CJ Creative Productions. Director: Christine Whitlock.
Creature Feature Bleachers Award: Most Innuendo.
“Marina Monster” is a weird trip into uncharted sharksploitation territory. I imagine this is what a sharksploitation porn film would look like, if you removed all of the sex scenes… and the attractive people. Or, to put it another way, picture someone taking a knife to “Tintorerra,” slicing out the nudity, and reducing the film to a sordid mess of awkward sexual humor, tired corny gags, and bad acting. While there is some amount of enjoyment to be had from this disaster of low-budget proportions, the innuendo is very pervasive, and the film may not be for everyone. Wait, make that “most people.”
Commodore Drip Molar (Ray Kohler) and Commodore Skip Anchor (Andre Ciere) are planning to compete in the “Around the Bay” sailboat race. Unfortunately, a teenage male bull shark appears and begins eating people. Earl Molar (Trevor Crane) of the Center for Inland Waters begins to notice signs of the shark, but is more concerned that he’s dating Oceana Anchor (Michelle LaHaise), the daughter of his father’s racing rival. Drip, Skip and Earl all juggle multiple affairs with the seemingly sex-starved women of the community. Meanwhile, people continue to push each other into the shark’s path. Will the shark ever be stopped? Will Commodore Molar’s drug deals ever be discovered? Who will win the race?
Before you judge “Marina Monster” too harshly, you should know that I can’t represent it fairly because it’s the third movie in a series I have not seen the rest of. Christine Whitlock’s first film, “Sharp Teeth,” deals with mutated carp (not quite sharky enough to qualify for a review). Her second film, “Vampire Dentist,” deals with… well, you can guess. I’m not sure exactly how much these other films inform “Marina Monster,” but they certainly help to explain the oddly dental nature of the characters’ names. If there are any carpsploitation or dentistsploitation reviewers out there, please let me know how the other two films are.
Though not as cinematically jarring as “Psycho Shark” or as utterly scarring as “Tintorerra,” “Marina Monster” nonetheless takes true fortitude to survive. The never-ending stream of uncalled-for innuendo makes the film’s paltry 72 minutes feel like several hours. The characters spend most of their screen time “subtly hinting” at their sexual drive, or propositioning other characters. In fact, if we didn’t know the marina monster was a shark, I’d assume the villain was whoever slipped the aphrodisiacs in the town’s water supply.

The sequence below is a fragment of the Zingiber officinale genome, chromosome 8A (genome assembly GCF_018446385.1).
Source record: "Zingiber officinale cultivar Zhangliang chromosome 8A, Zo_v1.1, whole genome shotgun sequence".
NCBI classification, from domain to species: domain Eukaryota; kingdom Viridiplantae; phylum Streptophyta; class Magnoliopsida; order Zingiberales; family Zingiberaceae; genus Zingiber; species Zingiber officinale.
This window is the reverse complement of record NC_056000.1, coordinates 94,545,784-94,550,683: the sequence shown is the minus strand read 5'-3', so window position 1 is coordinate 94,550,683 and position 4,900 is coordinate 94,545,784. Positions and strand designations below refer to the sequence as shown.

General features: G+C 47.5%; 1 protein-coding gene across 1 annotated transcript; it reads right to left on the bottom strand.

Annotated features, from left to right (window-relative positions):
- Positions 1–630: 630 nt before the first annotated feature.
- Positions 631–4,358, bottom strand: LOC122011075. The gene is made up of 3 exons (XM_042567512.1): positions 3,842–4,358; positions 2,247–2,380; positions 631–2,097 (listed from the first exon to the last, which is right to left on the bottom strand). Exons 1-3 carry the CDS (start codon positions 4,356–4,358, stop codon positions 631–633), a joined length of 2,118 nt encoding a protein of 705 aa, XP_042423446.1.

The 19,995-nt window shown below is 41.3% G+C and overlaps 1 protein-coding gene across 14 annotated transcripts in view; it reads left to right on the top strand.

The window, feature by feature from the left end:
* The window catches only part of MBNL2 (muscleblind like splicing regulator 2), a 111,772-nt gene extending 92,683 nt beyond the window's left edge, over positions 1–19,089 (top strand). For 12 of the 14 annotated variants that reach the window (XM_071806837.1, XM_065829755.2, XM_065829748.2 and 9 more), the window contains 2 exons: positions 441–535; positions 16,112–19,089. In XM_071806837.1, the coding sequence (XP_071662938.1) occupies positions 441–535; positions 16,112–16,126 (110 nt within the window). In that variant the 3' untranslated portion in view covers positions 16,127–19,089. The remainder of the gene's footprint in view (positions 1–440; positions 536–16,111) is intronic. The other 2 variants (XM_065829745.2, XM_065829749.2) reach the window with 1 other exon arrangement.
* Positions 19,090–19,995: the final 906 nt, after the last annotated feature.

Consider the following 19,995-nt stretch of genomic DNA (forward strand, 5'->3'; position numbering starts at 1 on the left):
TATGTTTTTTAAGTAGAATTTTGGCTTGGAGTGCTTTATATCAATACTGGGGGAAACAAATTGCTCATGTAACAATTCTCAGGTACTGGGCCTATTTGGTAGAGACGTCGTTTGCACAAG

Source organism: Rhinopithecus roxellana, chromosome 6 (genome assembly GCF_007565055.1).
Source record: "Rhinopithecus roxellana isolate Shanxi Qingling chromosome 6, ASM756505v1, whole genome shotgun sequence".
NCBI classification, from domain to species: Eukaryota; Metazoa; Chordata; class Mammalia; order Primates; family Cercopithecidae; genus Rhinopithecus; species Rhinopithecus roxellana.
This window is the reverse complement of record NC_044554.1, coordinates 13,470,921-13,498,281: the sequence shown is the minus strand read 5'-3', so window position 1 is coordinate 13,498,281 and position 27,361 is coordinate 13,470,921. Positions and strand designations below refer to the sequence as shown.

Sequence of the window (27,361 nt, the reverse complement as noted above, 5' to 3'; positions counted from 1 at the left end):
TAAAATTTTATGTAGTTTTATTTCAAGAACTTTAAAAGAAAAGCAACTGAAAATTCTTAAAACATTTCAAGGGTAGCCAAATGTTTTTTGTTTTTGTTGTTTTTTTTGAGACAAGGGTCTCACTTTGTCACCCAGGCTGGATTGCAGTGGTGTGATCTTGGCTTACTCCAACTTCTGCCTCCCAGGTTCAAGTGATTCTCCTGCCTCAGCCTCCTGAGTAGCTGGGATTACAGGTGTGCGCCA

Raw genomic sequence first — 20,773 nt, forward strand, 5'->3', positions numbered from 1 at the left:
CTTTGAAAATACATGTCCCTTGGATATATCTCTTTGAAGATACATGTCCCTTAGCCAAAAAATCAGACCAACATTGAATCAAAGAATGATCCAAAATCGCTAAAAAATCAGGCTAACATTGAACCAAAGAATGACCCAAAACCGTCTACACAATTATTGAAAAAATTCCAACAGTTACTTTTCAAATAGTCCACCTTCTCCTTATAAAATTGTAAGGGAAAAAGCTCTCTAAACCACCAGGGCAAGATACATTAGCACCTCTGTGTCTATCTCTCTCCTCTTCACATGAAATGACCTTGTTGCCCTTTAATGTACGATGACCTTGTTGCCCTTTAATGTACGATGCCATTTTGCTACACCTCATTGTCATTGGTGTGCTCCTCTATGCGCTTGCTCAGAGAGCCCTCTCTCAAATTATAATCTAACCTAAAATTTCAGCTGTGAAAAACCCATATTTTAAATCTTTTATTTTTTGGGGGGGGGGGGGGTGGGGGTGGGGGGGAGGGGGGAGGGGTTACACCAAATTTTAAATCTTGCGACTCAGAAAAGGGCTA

Things are actually more complicated than that, because the killer shark and rampant libidos don’t measure up to the film’s greatest threat. By far, the leading cause of death among background characters is other background characters. The number two cause is unnecessarily jumping in after a friend has just been eaten. Seriously, there are 40 people credited as “Victims,” nearly all of whom were either jokingly pushed into the water or “accidentally fell” (jumped) in after their friends. What makes these people so cruel towards each other, and so unconcerned with their own lives? The town obviously has far more serious problems than a mere shark.
If “Marina Monster” has a redeeming quality, it’s its inane narrator, Professor Squid (Allen Swerling). I can only assume that Professor Squid’s scenes were filmed completely out of context before the actual script was written, then randomly spliced into the film at seemingly appropriate times. I rather suspect that Professor Squid improvised the whole thing, as well. I doubt you could script something as good as, “Bull sharks ah eating machines, hungry creatures that love to eat and eat and eat.” Squid does a magnificent job of introducing the movie in classic horror film style, but he’s quickly overshadowed by the general sexual unpleasantness. I can only hope that he has a starring role in Whitlock’s next film.
You may notice the film’s dedication to stuntman Gerry Tychansky. Mr. Tychansky was a diver who towed the shark prop around, and sadly he died while doing so. I wish I could say that his death had had a purpose, but “Marina Monster” is just not good enough. A sad way to be remembered.
Still, “Marina Monster” has one of the best fake sharks I’ve seen so far. Coupled with the liberal use of very bad green screen effects, the paper mache shark makes for a very excellent cinematic climax. If you end up watching this movie, just skip to the end and check it out.
The so-called trailer (really just a clip from the film) conveys none of the film’s sexual humor, but does feature most of its salient points: Professor Squid, someone pushing another person into the water, and someone jumping into the water.
“Marina Monster” is available on Amazon.